It is no secret that people will go to great extremes to hold onto their wealth, which is particularly evident during divorce where dividing assets often becomes a quarrelsome and contentious legal battle.
However, the recently released Panama Papers show just how far some of the world’s most affluent individuals will go to hide assets from their spouse in the event of divorce — something that comes with its own inherent risks.
And while your average divorce will not be dealing with a potential marital estate in the billions of dollars, the revelations found in the Panama Papers effectively demonstrate how anyone going through divorce may feel motivated to devise creative methods to hide their assets.
What are the Panama Papers?
More than a year ago, a 2.6 terabyte cache of data (roughly 11.5 million documents) from Panama-based law firm Mossack Fonseca was anonymously submitted to the German newspaper Süddeutsche Zeitung.
The documents contained details on the firm’s business dealings, which primarily consisted of setting up and selling anonymous corporations in various tax havens across the globe. The world’s elite can then purchase these companies to secretly funnel money or assets offshore.
For an additional fee, however, the firm will also provide a fake director and hide the company’s actual shareholder. This makes it difficult — if not impossible — to determine the company’s actual purpose and who really owns it, keeping the business dealings out of the public light.
While an offshore corporation is not necessarily illegal, many of these shell companies are used for transactions that fall on the darker side of the legal grey area. For example, the documents have exposed bribery schemes and corruption among numerous high-ranking politicians from around the world.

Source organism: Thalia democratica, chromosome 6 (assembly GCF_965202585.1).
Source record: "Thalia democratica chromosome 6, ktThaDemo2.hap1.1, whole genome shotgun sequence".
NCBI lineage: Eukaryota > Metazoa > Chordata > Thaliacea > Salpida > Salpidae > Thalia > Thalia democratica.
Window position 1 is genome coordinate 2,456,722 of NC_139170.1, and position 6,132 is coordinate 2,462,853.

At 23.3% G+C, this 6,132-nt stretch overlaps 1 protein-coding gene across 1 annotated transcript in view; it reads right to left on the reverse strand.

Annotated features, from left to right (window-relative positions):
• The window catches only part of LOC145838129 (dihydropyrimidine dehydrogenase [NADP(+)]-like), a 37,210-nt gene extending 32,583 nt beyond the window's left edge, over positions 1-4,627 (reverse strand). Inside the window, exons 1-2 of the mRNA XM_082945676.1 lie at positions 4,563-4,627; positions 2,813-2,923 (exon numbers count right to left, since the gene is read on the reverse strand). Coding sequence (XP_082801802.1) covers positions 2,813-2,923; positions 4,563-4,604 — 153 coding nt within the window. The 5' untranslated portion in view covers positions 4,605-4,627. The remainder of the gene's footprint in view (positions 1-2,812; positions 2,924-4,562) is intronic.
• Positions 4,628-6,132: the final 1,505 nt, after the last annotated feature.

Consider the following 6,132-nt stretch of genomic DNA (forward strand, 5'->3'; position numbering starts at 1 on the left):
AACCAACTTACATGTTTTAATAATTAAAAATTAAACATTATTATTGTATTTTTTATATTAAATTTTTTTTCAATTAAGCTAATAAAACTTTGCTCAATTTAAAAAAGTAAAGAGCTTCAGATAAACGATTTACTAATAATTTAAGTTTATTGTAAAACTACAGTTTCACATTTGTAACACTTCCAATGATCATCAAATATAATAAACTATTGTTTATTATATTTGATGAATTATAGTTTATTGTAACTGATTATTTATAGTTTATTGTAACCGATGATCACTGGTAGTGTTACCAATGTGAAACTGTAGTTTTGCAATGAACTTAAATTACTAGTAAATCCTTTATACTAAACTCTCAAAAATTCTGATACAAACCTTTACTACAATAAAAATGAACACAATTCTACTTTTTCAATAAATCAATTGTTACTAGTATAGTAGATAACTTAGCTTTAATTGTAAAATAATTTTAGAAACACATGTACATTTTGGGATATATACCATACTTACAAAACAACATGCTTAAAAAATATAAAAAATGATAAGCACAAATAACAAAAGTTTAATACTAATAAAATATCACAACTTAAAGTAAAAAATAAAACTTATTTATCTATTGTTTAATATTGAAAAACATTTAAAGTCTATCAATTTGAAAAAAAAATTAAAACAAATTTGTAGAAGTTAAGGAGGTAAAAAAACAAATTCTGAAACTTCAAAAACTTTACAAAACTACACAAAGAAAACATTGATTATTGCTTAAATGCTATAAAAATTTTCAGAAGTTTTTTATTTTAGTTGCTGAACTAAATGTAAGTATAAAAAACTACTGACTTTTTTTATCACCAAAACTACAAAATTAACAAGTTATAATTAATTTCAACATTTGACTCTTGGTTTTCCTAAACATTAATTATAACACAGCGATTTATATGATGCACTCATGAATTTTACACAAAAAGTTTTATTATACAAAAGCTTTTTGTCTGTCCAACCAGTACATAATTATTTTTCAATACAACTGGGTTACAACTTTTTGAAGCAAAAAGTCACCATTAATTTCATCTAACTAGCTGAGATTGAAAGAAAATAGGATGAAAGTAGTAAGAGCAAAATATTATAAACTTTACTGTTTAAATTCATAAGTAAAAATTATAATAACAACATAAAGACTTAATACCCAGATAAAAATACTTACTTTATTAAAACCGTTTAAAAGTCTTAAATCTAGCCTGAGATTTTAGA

Süddeutsche Zeitung teamed up with the International Consortium of Investigative Journalists and has worked to analyze the data trove over the past year, uncovering a plethora of celebrities, politicians, professional athletes, CEOs, mafia members and more who have utilized the services of Mossack Fonseca over the past several decades.
High-net-worth divorce services
One of the many uses for an offshore shell company includes squirreling away assets for the ultra-wealthy in the event of divorce.
As part of a divorce package, Mossack Fonseca offered “cover-up” services to affluent clients, which involved experts at the firm investing assets in the offshore front companies making them extremely difficult and expensive to trace.
This is exactly what Russian billionaire Dmitry Rybolovlev tried to do before his divorce in 2008.
After 20 years of marriage and worth an estimated $8.5 billion, Rybolovlev was set to lose half in the divorce with his wife Elena under Swiss law.
By utilizing the services of Mossack Fonseca, however, Dmitry had been stashing assets in trusts owned by three front companies based in the British Virgin Islands for years before the divorce was ever filed.
Included were valuable paintings by Picasso and Van Gogh, a $60 million yacht and Louis XVI-style furniture, which were transferred out of Switzerland and into Singapore and London.
Only through his wife’s suspicion and quick action was she able to obtain a freeze on these assets, and though it was never definitively proven that he intended to deprive his wife of her marital share, the timeline on some of the transactions suggests that was likely the case.